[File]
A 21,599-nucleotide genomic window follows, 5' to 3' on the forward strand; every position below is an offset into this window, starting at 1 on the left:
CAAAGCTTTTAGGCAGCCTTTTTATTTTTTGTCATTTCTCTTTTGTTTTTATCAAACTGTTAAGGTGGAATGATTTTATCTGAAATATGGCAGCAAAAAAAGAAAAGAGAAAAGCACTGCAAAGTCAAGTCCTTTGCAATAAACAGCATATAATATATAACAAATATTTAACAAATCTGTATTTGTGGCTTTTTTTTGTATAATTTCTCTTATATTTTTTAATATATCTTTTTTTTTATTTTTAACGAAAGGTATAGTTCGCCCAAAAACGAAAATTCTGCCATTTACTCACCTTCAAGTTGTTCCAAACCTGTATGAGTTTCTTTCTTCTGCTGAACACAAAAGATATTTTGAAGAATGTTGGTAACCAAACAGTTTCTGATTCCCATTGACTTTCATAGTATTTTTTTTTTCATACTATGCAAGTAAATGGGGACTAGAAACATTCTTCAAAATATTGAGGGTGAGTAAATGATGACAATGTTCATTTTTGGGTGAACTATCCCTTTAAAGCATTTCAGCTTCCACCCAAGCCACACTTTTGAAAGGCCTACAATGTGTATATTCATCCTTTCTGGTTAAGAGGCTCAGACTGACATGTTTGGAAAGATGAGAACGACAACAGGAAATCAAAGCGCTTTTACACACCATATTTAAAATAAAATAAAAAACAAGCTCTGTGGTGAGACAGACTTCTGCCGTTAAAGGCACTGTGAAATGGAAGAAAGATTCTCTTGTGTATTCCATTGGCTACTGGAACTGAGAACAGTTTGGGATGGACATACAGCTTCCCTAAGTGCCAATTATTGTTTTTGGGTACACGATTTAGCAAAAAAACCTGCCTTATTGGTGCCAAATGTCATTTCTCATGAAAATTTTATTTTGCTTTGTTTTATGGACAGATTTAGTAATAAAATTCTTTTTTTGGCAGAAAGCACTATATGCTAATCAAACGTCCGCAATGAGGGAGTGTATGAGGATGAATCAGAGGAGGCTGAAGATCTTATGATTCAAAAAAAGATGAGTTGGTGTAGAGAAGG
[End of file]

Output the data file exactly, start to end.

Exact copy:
A 21,599-nucleotide genomic window follows, 5' to 3' on the forward strand; every position below is an offset into this window, starting at 1 on the left:
CAAAGCTTTTAGGCAGCCTTTTTATTTTTTGTCATTTCTCTTTTGTTTTTATCAAACTGTTAAGGTGGAATGATTTTATCTGAAATATGGCAGCAAAAAAAGAAAAGAGAAAAGCACTGCAAAGTCAAGTCCTTTGCAATAAACAGCATATAATATATAACAAATATTTAACAAATCTGTATTTGTGGCTTTTTTTTGTATAATTTCTCTTATATTTTTTAATATATCTTTTTTTTTATTTTTAACGAAAGGTATAGTTCGCCCAAAAACGAAAATTCTGCCATTTACTCACCTTCAAGTTGTTCCAAACCTGTATGAGTTTCTTTCTTCTGCTGAACACAAAAGATATTTTGAAGAATGTTGGTAACCAAACAGTTTCTGATTCCCATTGACTTTCATAGTATTTTTTTTTTCATACTATGCAAGTAAATGGGGACTAGAAACATTCTTCAAAATATTGAGGGTGAGTAAATGATGACAATGTTCATTTTTGGGTGAACTATCCCTTTAAAGCATTTCAGCTTCCACCCAAGCCACACTTTTGAAAGGCCTACAATGTGTATATTCATCCTTTCTGGTTAAGAGGCTCAGACTGACATGTTTGGAAAGATGAGAACGACAACAGGAAATCAAAGCGCTTTTACACACCATATTTAAAATAAAATAAAAAACAAGCTCTGTGGTGAGACAGACTTCTGCCGTTAAAGGCACTGTGAAATGGAAGAAAGATTCTCTTGTGTATTCCATTGGCTACTGGAACTGAGAACAGTTTGGGATGGACATACAGCTTCCCTAAGTGCCAATTATTGTTTTTGGGTACACGATTTAGCAAAAAAACCTGCCTTATTGGTGCCAAATGTCATTTCTCATGAAAATTTTATTTTGCTTTGTTTTATGGACAGATTTAGTAATAAAATTCTTTTTTTGGCAGAAAGCACTATATGCTAATCAAACGTCCGCAATGAGGGAGTGTATGAGGATGAATCAGAGGAGGCTGAAGATCTTATGATTCAAAAAAAGATGAGTTGGTGTAGAGAAGG